The Art Loss Register sent out this press release today.
A portrait of a child with her pet rabbit by Belgian artist, Antoine (Anto) Carte that was looted by the Nazis during the Belgian Occupation has been returned to its owner after the Art Loss Register (ALR) located it in the hands of an art dealer from Long Island, USA. ‘Jeune Fille a la Robe Bleue’ (1932) was the centrepiece of a hand-over ceremony at the Jewish Museum of Belgium on 1 December 2009.
The Jewish child in the portrait fled Brussels with her family during the Nazi Occupation and survived the war hiding in the Belgian countryside. The family’s abandoned apartment in Ohain was looted in 1944 and five oil paintings, including the Anto Carte portrait, disappeared. In 1946, the family filed a claim for their missing paintings at the Belgian office for looted art and the portrait was listed in theRépertoire d’oeuvres d’art dont la Belgique a été spoliée durant la guerre 1939-1945, a publication of Belgian war losses.
Decades later, the ALR recorded the Carto picture in its database of lost and stolen art and began to search for it in auction catalogues and on the internet.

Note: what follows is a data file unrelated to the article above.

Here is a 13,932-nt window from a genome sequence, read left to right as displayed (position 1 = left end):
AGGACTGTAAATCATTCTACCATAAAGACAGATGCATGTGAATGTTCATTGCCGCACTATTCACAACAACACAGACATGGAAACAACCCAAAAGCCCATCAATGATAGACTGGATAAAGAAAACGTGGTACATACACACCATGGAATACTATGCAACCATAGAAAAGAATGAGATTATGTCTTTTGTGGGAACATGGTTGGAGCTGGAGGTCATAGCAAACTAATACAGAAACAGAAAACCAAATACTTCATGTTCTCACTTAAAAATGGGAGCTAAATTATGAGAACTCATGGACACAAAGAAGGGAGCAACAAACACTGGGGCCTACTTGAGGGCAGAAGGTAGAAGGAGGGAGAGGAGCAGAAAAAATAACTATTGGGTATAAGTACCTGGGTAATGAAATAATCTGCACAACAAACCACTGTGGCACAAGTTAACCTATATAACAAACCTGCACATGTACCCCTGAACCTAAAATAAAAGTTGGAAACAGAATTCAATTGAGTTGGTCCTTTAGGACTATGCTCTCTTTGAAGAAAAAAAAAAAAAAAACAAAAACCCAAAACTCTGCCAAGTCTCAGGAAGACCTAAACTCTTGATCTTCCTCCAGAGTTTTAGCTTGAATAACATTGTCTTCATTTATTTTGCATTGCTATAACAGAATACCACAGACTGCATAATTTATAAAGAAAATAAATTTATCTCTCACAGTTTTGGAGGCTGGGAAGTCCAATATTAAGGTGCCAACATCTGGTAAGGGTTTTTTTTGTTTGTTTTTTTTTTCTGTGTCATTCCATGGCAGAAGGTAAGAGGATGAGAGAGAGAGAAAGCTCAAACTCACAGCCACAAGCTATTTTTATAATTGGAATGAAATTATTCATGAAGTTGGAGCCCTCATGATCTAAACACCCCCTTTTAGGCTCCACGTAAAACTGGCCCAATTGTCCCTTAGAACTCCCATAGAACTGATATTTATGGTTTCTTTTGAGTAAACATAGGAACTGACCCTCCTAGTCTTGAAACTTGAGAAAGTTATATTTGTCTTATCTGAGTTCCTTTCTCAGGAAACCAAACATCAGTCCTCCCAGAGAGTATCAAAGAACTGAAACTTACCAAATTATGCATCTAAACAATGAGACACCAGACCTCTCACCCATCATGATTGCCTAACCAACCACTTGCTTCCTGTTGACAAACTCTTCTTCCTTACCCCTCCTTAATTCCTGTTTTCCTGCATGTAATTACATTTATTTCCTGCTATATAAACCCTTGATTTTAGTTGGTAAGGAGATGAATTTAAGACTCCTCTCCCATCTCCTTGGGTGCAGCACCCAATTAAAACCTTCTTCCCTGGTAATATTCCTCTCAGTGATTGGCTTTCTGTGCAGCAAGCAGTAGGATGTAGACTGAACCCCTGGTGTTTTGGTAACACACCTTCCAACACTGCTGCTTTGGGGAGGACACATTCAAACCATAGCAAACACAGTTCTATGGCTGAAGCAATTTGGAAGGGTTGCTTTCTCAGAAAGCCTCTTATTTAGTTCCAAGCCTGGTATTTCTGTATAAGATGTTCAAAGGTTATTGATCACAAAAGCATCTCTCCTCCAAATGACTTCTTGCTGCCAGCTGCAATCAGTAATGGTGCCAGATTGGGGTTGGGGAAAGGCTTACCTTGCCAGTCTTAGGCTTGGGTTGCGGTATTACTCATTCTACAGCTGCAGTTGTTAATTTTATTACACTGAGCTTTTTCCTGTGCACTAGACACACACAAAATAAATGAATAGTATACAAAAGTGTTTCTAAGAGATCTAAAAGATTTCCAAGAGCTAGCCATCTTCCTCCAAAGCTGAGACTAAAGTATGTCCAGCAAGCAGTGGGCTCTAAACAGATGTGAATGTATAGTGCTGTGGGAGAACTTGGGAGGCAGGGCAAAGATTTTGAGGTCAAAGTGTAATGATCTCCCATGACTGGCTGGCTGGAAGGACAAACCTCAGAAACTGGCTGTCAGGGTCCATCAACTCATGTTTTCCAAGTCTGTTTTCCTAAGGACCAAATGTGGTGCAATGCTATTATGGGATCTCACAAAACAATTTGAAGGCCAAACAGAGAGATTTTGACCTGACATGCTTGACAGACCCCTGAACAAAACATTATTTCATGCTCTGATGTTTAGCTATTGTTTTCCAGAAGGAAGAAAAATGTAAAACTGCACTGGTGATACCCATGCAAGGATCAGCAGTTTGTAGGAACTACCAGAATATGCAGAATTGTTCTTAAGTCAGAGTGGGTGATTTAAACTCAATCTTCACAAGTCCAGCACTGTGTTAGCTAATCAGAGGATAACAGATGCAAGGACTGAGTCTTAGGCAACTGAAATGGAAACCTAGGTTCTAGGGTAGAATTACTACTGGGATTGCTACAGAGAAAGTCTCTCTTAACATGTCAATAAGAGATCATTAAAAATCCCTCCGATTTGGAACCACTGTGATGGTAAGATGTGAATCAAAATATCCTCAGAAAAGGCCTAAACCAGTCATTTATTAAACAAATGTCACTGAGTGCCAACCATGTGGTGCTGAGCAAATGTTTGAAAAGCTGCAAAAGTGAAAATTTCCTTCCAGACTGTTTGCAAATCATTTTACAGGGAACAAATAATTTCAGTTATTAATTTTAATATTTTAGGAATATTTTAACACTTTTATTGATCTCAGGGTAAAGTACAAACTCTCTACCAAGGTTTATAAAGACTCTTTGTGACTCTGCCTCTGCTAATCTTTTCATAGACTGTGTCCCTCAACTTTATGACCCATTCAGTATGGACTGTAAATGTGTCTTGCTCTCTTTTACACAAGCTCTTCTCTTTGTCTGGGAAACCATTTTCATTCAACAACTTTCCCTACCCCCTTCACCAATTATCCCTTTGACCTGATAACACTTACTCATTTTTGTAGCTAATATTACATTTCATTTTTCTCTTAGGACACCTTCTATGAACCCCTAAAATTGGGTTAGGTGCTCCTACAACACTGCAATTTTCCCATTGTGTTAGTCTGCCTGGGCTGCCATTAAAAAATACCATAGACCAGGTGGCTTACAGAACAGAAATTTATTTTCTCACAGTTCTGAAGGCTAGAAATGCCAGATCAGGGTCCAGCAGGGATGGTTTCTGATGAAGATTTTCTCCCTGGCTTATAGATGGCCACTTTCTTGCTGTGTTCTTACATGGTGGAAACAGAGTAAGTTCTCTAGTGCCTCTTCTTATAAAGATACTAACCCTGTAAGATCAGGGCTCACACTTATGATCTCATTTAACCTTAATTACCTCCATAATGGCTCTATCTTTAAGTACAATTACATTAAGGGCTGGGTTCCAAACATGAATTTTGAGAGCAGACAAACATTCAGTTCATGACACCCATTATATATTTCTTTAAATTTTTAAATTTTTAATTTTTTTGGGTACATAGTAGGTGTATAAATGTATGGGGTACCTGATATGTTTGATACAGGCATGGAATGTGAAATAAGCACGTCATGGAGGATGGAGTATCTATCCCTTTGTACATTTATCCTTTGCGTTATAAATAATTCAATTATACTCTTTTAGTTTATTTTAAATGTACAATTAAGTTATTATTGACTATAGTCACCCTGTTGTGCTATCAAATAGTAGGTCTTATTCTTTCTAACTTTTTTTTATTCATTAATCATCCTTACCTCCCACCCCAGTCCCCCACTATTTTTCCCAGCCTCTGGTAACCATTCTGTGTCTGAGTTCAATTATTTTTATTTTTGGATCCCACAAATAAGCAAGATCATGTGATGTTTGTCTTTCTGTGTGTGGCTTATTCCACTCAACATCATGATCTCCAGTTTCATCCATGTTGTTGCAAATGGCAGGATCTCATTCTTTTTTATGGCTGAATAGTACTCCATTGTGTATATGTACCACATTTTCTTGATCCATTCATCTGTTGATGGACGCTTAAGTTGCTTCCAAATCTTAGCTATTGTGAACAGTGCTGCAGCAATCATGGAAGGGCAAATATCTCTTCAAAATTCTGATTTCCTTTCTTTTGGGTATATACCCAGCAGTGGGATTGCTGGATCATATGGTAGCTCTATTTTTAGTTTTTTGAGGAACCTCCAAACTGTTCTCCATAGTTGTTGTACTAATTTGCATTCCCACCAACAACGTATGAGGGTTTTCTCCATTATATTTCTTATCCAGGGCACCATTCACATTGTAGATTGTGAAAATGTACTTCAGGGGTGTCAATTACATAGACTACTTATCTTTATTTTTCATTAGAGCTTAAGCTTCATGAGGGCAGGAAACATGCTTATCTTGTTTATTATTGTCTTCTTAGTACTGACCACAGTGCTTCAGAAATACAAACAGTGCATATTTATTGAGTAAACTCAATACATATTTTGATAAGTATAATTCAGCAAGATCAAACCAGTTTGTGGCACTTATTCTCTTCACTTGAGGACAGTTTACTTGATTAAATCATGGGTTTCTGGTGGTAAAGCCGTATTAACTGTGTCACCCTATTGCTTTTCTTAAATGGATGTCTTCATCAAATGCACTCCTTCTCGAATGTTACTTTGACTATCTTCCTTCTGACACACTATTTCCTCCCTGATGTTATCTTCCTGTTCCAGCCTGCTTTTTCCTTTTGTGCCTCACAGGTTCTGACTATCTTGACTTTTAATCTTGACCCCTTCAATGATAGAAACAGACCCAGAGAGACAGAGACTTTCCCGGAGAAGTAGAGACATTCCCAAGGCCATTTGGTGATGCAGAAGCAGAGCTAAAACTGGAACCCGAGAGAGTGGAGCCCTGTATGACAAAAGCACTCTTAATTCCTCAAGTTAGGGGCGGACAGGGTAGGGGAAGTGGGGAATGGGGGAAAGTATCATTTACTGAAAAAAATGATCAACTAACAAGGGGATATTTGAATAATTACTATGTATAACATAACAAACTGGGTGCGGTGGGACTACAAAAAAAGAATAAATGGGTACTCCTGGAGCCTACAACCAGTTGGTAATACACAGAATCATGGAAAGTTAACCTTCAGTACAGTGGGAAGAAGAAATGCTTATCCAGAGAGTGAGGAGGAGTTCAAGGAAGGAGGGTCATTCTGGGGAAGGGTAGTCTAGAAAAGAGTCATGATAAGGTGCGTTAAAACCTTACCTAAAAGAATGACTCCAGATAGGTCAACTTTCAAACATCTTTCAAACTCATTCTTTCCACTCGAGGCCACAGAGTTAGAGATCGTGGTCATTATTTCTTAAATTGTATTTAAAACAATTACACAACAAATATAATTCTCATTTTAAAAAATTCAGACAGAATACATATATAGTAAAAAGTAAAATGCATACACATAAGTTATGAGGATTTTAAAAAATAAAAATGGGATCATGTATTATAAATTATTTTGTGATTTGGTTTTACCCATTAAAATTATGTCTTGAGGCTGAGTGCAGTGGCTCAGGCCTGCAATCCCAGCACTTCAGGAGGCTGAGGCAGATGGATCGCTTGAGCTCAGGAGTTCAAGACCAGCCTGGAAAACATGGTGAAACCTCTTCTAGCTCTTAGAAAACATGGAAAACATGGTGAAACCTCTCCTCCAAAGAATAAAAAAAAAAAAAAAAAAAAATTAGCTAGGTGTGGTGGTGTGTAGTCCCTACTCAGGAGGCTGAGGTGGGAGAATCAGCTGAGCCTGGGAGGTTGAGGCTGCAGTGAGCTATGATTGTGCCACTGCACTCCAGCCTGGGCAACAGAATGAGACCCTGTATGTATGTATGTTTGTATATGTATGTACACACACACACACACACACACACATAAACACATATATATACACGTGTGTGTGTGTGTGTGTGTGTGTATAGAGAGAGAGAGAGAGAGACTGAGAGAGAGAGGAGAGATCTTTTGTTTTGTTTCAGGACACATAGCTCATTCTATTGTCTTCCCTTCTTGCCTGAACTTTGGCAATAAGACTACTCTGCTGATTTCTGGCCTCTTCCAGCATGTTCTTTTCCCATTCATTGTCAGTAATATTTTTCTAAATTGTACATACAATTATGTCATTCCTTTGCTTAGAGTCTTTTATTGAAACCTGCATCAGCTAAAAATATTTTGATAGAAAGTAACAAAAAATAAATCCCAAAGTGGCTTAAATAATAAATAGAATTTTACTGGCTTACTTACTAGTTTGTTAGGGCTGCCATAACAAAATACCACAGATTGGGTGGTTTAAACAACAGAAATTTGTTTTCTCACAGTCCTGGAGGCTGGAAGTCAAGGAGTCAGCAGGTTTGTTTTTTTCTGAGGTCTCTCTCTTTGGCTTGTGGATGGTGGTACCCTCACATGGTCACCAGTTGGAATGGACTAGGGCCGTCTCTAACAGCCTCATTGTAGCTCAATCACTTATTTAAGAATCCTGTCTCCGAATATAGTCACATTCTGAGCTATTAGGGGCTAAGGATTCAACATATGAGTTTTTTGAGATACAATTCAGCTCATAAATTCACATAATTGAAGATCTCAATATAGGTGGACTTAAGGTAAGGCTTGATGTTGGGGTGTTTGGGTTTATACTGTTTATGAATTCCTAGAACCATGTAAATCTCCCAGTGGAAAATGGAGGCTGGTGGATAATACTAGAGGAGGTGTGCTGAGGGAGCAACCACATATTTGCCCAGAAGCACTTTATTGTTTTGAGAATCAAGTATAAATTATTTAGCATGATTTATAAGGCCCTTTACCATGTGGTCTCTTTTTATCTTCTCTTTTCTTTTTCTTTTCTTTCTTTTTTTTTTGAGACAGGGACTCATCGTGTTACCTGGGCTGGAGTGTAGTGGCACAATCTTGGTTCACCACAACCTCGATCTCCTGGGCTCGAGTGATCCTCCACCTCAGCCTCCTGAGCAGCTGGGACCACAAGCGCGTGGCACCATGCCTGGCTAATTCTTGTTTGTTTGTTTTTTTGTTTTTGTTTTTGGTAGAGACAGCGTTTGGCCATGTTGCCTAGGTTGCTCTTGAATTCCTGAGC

In 2008, the Register traced what it believed to be the Carte portrait to a Long Island gallery owned by Andre Sakhai and contacted the Belgian Commission for Restitution Matters to verify the discovery. Although the missing Carte portait was not illustrated in the ‘Répertoire d’oeuvres d’art dont la Belgique a été spoliée durant la guerre 1939-1945’, a black and white photograph of a child was given to the ALR by the Belgian authorities and the similarity to the discovered portrait was unmistakeable.
The ALR’s Executive Director and General Counsel in New York, Christopher A. Marinello, enlisted the help of Bonnie W. Goldblatt, senior special agent with the US Department of Homeland Security, Art & Antiquities Recovery Unit (ICE). Mr Sakhai was informed that the picture had been confiscated by the Nazis and that it was listed as an official war loss and he co-operated in forfeiting the painting.
This is not the first time that the ALR has successfully traced artworks with a Belgian wartime provenance. In 2006, a Picasso painting that went missing in Brussels following the detention of its Jewish owner in the concentration camp at Malines/Mechelen was the subject of a settlement negotiated by the ALR on behalf of the heirs of the original owner and a private US collector.